A personal story of the materiality of contamination

Yelena Popova's reflections on the materiality of contamination and the Kyshtym nuclear disaster of the 9th September 1957.

Fig.1 Yelena Popova (2010). still from 'Unnamed', short artist documentary telling a personal story of a secret town in Russia, 10 minutes.

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TAGS

19451957 • artist documentary • atom bomb • Chernobylcitizenshipcold warconsequencescontamination • density • disasterenvironmentfilm essayglass • glass blowing • invisibleKazakhstan • Kyshtym disaster • Lake Kyzyltash • mapmaterials • Mayak plant • metaphor • molten • nationalityNevadanuclear disaster • Ozyorsk • paper weight • personal storyradiationradioactive contaminationRussiasandsecretsecret townshort filmsouvenirtranslucenceunderstandingYelena Popova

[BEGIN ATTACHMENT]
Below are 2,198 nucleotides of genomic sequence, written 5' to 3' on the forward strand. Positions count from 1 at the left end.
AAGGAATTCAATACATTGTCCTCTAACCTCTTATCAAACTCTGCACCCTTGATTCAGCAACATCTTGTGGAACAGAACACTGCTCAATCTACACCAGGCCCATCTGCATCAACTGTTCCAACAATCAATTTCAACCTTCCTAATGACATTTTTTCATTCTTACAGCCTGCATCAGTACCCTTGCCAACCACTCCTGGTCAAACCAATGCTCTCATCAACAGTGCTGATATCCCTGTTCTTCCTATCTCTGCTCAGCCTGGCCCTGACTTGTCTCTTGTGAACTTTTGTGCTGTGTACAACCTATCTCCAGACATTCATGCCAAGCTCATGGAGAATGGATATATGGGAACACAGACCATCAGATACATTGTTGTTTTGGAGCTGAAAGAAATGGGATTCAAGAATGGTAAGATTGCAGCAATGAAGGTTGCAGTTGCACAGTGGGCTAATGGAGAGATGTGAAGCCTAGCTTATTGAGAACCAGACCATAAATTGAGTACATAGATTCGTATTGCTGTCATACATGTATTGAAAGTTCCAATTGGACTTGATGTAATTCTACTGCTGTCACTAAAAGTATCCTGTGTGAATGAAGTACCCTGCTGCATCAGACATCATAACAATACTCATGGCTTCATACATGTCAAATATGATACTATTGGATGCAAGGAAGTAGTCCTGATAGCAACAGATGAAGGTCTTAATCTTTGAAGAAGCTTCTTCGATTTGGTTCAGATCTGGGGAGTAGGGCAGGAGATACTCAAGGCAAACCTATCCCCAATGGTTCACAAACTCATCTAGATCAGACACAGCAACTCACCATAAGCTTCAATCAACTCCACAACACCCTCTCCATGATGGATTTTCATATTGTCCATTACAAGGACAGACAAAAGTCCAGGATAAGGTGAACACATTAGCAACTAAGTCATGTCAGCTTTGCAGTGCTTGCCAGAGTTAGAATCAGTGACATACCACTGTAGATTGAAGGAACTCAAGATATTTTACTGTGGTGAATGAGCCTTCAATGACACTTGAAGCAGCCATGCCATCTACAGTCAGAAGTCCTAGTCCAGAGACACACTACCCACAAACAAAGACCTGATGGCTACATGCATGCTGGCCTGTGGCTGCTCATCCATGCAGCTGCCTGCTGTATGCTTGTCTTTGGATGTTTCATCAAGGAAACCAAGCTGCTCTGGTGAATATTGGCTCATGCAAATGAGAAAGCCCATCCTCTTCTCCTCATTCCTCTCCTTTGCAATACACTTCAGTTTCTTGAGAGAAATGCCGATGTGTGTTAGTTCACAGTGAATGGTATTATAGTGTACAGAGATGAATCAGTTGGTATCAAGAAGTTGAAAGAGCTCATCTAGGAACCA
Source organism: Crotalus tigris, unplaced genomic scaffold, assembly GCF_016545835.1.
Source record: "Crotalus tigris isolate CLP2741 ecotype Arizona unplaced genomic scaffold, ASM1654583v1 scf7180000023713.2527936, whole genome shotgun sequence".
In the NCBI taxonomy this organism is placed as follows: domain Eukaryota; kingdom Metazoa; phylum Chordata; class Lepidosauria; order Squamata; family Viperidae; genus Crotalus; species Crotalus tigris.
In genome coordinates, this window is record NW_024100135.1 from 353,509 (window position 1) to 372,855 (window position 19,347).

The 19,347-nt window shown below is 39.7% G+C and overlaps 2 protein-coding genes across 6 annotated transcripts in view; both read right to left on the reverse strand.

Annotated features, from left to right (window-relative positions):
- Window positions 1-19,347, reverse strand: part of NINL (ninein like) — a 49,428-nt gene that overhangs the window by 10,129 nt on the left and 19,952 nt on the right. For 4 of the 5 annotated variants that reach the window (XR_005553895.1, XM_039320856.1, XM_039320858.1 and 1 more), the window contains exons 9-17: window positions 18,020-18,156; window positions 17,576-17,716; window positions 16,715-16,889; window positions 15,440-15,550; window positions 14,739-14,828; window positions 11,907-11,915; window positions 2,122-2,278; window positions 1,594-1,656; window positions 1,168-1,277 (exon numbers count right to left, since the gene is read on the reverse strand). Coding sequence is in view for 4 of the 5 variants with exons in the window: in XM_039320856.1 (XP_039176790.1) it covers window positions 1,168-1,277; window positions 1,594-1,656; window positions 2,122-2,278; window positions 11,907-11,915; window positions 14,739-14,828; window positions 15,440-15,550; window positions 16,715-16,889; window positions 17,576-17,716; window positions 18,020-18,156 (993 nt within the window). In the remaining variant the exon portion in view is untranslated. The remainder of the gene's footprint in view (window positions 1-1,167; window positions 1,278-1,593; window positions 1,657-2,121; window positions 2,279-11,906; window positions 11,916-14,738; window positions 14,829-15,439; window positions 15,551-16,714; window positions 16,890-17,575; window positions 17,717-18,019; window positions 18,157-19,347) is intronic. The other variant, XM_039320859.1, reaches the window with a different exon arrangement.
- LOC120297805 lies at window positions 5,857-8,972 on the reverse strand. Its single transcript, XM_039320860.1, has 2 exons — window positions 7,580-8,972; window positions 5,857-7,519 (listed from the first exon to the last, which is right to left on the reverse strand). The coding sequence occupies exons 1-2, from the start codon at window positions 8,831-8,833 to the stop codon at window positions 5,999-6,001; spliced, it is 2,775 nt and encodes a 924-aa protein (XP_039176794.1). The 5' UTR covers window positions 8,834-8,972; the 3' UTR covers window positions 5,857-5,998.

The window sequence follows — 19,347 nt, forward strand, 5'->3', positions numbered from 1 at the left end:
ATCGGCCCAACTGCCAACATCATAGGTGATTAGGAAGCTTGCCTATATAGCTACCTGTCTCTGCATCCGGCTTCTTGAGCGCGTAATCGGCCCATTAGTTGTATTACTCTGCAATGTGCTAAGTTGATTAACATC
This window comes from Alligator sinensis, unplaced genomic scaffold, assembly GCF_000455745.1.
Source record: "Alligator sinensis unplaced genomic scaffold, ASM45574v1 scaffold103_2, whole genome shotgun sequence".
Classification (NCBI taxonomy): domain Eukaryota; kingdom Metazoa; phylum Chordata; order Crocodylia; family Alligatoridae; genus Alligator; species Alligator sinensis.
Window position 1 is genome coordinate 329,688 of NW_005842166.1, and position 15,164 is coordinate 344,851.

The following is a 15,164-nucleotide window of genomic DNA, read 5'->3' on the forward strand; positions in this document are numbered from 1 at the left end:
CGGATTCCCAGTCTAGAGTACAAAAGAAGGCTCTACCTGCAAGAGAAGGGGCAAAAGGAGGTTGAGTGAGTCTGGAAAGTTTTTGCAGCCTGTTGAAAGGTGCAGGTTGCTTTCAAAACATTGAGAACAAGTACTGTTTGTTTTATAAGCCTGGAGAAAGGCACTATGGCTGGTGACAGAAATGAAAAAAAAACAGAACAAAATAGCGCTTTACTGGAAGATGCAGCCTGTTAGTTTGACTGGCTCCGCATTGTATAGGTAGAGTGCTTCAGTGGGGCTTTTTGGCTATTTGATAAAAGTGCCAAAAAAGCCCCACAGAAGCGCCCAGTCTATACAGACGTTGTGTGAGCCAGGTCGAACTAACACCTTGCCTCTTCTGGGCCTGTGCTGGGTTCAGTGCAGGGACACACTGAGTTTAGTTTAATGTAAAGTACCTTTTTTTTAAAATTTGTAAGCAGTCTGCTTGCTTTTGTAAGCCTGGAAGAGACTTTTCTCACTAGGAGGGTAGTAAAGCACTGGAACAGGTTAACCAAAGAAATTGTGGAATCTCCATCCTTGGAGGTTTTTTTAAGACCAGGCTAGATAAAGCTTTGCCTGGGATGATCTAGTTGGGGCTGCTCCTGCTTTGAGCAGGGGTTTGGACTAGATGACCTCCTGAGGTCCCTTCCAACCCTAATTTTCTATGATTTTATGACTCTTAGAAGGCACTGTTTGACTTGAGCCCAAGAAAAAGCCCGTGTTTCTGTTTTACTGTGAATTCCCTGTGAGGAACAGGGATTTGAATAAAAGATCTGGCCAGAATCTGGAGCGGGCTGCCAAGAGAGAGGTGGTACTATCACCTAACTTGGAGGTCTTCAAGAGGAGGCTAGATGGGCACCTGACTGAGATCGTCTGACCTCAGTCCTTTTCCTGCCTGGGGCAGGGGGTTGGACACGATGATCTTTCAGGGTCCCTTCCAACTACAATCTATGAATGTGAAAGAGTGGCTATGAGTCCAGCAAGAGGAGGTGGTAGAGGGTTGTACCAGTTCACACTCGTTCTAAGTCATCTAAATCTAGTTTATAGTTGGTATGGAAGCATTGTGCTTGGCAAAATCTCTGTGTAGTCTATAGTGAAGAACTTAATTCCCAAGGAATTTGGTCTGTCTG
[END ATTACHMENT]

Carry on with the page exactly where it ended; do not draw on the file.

CONTRIBUTOR

Simon Perkins
18 MARCH 2011

The first graphical user interface using the desktop as a metaphor

"In 1973, the first graphical user interface was built at PARC, using the desktop as a metaphor. The UI introduced windows, icons, menus, file management, and tool palettes. Looking back at the first screenshots of this first GUI, the designs feel familiar even now. In 1974 PARC developed a What–You–See–Is–What–You–Get cut & paste interface, and in 1975 the demonstrated pop–up menus. The desktop concept was pushed quite a bit further by 1981 in the commercial Xerox Star PC interface, which was an important influence for the PC UI's created at Microsoft, Apple, NeXT, and Sun Microsystems in the 80's and 90's."

(Mike Kruzeniski, 17 February 2011)

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CONTRIBUTOR

Simon Perkins
25 OCTOBER 2009

Fernand Mourlot lithographe: Le Taureau de Pablo Picasso